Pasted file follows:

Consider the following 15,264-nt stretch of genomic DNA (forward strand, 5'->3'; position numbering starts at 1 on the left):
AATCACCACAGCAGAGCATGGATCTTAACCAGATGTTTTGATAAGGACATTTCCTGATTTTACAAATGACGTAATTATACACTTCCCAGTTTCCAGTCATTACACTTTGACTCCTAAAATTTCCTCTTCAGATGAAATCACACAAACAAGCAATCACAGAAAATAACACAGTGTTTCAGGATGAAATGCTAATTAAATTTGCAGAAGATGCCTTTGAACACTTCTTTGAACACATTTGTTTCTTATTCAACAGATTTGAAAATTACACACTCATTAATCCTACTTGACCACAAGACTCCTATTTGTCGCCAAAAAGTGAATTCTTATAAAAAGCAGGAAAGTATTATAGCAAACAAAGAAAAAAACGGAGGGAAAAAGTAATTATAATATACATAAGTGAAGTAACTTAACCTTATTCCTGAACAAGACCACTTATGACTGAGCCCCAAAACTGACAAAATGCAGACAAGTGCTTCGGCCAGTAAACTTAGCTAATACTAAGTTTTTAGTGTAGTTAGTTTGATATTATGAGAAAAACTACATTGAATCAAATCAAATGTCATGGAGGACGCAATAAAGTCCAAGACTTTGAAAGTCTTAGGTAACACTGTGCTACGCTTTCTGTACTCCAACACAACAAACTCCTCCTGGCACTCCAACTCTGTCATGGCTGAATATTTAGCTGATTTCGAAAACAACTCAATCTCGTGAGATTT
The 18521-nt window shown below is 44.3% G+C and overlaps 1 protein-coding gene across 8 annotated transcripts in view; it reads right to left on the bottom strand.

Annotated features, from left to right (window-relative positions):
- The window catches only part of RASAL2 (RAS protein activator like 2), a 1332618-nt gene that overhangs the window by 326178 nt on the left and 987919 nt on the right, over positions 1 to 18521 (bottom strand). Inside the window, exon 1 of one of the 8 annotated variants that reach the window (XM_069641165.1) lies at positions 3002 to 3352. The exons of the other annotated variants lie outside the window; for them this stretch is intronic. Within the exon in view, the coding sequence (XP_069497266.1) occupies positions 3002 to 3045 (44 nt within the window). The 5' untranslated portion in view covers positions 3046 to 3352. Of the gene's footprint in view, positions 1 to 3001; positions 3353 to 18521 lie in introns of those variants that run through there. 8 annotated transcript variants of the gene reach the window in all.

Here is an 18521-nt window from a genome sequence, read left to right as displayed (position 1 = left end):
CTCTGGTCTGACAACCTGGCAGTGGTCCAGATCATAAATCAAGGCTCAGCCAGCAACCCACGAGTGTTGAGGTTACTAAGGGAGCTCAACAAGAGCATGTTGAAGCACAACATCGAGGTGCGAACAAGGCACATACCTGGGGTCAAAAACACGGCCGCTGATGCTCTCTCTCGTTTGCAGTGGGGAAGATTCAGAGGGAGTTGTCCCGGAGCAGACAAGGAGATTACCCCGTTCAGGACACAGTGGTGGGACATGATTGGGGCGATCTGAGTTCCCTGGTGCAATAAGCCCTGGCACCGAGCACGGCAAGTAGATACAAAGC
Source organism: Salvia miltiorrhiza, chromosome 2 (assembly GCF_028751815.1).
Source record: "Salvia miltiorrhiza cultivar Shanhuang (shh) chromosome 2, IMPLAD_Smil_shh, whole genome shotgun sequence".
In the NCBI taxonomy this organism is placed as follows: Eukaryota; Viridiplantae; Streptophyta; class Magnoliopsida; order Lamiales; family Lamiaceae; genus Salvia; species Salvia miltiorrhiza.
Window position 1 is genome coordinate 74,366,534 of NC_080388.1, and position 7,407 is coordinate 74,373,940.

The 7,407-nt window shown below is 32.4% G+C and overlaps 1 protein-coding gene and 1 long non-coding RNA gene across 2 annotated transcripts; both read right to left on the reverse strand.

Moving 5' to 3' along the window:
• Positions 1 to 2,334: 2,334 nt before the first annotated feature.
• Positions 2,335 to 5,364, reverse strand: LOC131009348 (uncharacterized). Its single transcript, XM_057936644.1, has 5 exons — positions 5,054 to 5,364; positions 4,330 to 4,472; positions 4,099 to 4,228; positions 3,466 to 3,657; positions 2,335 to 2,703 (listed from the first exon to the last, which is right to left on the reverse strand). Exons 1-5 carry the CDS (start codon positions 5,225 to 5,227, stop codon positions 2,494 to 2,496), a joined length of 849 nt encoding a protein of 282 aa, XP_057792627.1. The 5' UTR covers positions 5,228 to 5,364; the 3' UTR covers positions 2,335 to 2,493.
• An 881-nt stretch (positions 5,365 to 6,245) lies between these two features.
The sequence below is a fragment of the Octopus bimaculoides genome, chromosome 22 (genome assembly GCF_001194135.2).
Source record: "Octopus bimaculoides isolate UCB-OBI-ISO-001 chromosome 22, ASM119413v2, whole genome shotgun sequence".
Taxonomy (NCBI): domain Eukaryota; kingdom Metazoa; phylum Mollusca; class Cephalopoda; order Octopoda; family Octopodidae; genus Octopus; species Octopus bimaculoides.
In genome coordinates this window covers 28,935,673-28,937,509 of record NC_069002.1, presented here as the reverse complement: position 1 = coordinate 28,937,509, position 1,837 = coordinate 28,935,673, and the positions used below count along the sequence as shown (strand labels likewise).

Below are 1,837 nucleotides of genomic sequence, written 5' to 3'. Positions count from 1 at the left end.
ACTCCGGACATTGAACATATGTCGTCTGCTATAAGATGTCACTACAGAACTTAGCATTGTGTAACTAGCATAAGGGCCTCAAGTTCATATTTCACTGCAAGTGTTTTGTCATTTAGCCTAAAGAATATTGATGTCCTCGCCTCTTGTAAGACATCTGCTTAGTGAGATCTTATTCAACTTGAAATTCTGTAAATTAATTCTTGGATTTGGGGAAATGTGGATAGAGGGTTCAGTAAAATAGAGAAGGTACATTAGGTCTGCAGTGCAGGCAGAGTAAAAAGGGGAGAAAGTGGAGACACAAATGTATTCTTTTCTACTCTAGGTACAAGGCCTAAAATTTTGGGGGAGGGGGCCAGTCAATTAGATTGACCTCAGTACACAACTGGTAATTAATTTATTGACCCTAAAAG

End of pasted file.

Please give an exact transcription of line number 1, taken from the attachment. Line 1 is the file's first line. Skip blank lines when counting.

Consider the following 15,264-nt stretch of genomic DNA (forward strand, 5'->3'; position numbering starts at 1 on the left):